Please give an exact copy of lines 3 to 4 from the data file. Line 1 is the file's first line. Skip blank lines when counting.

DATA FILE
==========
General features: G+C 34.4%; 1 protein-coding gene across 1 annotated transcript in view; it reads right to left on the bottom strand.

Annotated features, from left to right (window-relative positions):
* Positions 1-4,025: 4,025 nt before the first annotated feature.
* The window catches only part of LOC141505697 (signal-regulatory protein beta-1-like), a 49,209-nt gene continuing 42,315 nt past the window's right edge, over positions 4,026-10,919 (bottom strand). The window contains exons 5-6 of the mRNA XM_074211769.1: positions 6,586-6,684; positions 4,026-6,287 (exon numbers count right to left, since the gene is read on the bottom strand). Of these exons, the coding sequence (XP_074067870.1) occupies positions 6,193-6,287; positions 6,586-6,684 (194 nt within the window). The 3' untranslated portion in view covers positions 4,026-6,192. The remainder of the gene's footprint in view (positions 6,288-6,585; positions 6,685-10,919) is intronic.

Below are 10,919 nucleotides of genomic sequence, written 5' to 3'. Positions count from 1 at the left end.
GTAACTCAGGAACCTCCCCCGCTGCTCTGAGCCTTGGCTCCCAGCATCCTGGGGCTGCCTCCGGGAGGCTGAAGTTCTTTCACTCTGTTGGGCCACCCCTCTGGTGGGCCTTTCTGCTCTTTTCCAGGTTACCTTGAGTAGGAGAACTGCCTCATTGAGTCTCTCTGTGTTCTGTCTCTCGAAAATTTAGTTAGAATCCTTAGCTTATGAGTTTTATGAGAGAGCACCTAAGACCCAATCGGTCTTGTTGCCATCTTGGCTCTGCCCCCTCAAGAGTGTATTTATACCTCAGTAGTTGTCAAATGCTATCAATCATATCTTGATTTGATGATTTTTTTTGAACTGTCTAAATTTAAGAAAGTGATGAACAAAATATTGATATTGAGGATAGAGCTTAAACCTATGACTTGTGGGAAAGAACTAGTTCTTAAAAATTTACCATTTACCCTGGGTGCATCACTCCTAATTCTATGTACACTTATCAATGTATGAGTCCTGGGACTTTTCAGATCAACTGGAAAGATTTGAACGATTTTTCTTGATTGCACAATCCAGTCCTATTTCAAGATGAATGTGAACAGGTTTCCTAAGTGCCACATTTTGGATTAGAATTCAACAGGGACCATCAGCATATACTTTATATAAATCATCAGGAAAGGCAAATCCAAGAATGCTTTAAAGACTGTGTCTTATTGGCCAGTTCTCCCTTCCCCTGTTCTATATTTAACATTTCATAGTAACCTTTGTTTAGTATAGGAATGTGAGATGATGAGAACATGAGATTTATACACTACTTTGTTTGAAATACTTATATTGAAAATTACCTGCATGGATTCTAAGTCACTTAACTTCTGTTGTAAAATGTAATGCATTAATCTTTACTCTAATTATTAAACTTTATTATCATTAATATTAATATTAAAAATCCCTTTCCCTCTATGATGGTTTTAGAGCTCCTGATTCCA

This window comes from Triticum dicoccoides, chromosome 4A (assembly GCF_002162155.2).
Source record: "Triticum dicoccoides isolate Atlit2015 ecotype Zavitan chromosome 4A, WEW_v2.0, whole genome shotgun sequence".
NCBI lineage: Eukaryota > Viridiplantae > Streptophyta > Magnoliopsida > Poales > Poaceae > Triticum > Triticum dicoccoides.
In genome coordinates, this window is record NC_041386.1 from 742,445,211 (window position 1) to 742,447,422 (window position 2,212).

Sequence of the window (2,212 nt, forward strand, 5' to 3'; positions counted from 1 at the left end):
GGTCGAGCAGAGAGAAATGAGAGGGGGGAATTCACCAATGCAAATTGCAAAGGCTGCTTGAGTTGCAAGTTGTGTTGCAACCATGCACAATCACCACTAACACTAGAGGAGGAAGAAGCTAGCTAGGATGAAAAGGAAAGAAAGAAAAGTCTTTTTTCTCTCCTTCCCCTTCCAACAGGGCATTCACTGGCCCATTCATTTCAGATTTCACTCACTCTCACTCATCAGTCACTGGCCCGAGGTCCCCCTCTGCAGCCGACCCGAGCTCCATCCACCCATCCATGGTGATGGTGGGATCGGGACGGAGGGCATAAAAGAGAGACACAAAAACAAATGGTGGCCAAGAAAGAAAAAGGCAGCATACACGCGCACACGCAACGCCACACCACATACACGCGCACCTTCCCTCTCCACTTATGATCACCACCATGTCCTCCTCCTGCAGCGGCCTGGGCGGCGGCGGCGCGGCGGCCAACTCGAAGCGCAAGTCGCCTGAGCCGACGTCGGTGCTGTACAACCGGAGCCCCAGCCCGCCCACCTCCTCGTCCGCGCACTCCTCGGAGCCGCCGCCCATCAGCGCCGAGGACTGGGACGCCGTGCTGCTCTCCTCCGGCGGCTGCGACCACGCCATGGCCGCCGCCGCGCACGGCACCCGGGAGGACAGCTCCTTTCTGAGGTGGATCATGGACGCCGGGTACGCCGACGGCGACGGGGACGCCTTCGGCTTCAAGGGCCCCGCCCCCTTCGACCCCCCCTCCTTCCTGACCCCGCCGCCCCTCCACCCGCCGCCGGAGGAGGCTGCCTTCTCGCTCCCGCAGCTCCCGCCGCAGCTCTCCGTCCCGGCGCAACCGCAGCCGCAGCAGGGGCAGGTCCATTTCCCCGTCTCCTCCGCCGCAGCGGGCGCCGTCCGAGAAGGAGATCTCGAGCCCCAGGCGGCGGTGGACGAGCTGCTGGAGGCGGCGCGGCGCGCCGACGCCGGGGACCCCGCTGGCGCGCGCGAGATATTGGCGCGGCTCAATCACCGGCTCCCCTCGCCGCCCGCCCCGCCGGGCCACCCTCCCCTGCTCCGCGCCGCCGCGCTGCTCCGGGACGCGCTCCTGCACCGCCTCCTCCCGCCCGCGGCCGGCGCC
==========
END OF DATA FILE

* Positions 1-4,025: 4,025 nt before the first annotated feature.
* The window catches only part of LOC141505697 (signal-regulatory protein beta-1-like), a 49,209-nt gene continuing 42,315 nt past the window's right edge, over positions 4,026-10,919 (bottom strand). The window contains exons 5-6 of the mRNA XM_074211769.1: positions 6,586-6,684; positions 4,026-6,287 (exon numbers count right to left, since the gene is read on the bottom strand). Of these exons, the coding sequence (XP_074067870.1) occupies positions 6,193-6,287; positions 6,586-6,684 (194 nt within the window). The 3' untranslated portion in view covers positions 4,026-6,192. The remainder of the gene's footprint in view (positions 6,288-6,585; positions 6,685-10,919) is intronic.